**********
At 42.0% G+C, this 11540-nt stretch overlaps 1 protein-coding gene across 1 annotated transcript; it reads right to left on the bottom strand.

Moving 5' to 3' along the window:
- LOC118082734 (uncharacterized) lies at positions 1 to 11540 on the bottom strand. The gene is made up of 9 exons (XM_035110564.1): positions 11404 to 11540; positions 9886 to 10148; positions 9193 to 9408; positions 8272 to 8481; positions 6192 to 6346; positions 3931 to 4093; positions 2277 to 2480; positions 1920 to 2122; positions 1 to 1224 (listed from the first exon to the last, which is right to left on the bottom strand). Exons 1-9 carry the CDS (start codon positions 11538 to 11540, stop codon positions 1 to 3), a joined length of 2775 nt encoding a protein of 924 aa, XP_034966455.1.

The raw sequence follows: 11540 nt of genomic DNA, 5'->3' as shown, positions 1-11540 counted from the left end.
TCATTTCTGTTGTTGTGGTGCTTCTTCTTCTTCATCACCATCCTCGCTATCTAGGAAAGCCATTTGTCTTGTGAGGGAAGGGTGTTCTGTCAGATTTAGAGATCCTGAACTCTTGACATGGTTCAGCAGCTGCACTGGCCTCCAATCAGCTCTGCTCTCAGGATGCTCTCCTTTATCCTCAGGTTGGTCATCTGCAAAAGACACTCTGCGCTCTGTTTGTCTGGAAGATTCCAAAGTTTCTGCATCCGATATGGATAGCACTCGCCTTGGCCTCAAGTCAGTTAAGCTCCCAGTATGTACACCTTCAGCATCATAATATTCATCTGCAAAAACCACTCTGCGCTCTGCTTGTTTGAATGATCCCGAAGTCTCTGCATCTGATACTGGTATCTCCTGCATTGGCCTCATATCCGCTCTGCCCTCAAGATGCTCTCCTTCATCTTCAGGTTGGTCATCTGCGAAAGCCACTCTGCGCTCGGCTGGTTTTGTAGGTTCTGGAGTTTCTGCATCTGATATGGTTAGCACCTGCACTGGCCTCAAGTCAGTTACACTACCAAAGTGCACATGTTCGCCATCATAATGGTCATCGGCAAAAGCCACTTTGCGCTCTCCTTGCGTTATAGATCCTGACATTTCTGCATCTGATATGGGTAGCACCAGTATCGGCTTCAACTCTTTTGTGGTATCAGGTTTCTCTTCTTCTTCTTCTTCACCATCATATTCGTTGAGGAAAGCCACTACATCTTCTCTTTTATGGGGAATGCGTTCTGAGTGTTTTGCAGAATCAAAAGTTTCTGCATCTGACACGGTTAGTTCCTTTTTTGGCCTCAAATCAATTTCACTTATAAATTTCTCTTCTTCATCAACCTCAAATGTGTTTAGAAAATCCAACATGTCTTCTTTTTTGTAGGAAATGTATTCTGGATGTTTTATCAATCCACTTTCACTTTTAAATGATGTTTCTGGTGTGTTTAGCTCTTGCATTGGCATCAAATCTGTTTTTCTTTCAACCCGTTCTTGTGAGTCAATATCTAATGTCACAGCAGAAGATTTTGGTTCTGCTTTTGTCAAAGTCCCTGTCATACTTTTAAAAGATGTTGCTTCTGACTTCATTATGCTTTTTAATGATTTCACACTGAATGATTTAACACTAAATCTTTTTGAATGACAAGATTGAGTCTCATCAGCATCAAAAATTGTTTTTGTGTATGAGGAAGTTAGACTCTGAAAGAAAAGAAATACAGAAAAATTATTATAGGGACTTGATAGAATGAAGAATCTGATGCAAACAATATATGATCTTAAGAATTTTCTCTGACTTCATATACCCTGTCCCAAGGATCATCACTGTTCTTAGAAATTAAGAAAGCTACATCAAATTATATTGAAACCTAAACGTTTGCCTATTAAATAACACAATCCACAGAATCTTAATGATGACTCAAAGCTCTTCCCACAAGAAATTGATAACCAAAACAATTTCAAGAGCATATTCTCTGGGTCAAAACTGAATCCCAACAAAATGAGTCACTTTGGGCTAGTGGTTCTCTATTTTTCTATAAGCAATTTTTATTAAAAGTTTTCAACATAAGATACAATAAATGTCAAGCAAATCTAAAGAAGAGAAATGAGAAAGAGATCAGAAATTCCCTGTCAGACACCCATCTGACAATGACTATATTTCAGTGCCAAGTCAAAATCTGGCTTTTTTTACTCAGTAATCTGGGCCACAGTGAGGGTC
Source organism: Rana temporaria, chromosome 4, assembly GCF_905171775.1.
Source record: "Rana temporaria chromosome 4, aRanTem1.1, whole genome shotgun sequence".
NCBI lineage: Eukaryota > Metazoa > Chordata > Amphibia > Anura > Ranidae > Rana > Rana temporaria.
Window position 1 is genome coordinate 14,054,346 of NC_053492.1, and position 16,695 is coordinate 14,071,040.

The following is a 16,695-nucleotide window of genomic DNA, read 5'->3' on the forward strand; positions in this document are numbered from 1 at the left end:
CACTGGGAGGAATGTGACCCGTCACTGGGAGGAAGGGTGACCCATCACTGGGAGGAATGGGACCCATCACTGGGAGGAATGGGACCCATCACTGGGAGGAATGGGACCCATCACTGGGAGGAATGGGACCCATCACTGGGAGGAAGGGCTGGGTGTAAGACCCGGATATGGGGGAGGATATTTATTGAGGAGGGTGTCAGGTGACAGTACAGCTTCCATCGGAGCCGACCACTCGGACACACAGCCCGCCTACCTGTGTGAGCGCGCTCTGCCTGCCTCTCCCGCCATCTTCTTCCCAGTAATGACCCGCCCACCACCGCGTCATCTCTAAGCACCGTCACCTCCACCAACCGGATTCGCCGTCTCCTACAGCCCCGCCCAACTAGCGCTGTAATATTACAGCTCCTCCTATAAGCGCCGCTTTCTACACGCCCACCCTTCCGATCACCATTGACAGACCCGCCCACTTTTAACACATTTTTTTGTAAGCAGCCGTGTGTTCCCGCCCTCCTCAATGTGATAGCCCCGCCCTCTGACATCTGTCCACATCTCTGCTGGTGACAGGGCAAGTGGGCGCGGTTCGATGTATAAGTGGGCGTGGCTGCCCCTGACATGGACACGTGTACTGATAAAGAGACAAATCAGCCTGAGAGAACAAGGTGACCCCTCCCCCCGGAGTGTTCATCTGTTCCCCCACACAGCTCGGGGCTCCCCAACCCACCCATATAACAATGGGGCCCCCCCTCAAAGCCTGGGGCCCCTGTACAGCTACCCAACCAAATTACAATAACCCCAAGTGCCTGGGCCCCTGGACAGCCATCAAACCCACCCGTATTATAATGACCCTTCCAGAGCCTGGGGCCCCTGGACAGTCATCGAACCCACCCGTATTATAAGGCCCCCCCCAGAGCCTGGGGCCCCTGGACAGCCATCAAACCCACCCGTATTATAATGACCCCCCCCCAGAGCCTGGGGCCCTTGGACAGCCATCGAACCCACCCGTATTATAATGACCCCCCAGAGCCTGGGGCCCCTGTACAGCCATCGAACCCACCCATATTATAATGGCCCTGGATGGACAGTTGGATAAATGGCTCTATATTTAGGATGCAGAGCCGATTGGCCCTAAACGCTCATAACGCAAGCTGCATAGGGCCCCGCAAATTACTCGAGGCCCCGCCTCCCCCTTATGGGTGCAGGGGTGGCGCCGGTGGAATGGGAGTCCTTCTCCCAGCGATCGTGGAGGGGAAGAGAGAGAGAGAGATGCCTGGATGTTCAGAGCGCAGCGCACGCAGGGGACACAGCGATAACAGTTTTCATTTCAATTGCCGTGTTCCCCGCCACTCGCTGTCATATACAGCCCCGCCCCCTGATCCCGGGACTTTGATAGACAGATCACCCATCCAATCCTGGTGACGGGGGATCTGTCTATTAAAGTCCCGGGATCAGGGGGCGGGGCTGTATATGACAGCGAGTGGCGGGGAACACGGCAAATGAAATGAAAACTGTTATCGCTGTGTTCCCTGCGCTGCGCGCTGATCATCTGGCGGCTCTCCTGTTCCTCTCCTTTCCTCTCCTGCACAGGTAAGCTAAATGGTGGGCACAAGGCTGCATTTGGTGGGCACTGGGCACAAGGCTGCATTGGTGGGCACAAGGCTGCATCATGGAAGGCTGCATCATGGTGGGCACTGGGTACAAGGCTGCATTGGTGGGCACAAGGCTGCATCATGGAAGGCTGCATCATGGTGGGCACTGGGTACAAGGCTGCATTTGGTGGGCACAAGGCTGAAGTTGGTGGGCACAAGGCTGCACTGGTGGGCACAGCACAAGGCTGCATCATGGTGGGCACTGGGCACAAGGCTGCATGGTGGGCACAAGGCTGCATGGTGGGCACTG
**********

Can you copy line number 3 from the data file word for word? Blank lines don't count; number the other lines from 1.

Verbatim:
- LOC118082734 (uncharacterized) lies at positions 1 to 11540 on the bottom strand. The gene is made up of 9 exons (XM_035110564.1): positions 11404 to 11540; positions 9886 to 10148; positions 9193 to 9408; positions 8272 to 8481; positions 6192 to 6346; positions 3931 to 4093; positions 2277 to 2480; positions 1920 to 2122; positions 1 to 1224 (listed from the first exon to the last, which is right to left on the bottom strand). Exons 1-9 carry the CDS (start codon positions 11538 to 11540, stop codon positions 1 to 3), a joined length of 2775 nt encoding a protein of 924 aa, XP_034966455.1.